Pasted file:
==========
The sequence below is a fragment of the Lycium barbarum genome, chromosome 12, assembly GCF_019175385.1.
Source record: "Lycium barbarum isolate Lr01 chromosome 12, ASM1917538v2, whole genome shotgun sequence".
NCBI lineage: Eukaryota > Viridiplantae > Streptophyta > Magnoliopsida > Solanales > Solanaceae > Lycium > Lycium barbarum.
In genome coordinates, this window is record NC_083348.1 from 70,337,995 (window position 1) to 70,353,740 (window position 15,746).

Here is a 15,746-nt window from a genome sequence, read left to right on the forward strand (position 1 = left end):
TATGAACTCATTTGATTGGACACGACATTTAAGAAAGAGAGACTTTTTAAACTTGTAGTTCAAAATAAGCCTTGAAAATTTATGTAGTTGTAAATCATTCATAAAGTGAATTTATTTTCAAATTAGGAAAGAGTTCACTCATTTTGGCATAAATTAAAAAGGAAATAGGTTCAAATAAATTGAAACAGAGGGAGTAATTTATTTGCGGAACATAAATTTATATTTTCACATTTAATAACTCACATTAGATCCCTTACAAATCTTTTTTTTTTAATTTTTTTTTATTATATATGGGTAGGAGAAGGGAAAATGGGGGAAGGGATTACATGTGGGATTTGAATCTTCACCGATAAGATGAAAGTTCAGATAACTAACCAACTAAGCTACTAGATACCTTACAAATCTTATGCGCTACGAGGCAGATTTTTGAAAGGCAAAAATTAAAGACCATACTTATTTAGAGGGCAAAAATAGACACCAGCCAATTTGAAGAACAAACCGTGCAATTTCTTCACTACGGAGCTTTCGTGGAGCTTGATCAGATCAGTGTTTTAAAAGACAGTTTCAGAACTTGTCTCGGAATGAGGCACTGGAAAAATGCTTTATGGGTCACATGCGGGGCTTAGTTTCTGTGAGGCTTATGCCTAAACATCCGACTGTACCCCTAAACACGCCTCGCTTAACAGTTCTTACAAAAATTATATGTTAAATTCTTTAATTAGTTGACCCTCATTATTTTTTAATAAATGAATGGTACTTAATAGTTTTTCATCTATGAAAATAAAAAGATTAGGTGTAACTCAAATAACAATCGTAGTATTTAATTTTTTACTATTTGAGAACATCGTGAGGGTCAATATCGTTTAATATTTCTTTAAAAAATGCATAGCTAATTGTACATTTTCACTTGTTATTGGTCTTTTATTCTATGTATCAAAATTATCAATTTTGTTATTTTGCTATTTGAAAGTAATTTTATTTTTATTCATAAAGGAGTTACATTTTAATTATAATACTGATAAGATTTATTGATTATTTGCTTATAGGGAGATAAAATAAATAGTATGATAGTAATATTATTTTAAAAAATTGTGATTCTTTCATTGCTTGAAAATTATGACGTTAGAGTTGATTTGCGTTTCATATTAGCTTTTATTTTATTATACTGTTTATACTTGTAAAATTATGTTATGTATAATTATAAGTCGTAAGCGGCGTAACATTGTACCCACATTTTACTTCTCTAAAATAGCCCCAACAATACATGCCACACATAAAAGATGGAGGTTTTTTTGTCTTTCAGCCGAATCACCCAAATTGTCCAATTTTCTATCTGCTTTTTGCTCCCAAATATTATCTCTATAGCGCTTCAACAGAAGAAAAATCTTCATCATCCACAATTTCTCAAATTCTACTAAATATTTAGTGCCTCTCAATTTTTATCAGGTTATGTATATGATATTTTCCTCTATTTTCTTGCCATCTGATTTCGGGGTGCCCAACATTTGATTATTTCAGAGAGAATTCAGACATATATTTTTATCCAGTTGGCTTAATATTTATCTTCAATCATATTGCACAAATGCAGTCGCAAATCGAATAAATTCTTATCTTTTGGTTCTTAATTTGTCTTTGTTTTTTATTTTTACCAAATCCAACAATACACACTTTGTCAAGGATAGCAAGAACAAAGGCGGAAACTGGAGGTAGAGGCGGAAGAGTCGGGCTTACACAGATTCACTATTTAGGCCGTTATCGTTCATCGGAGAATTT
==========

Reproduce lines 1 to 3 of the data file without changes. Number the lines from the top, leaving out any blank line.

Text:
The sequence below is a fragment of the Lycium barbarum genome, chromosome 12, assembly GCF_019175385.1.
Source record: "Lycium barbarum isolate Lr01 chromosome 12, ASM1917538v2, whole genome shotgun sequence".
NCBI lineage: Eukaryota > Viridiplantae > Streptophyta > Magnoliopsida > Solanales > Solanaceae > Lycium > Lycium barbarum.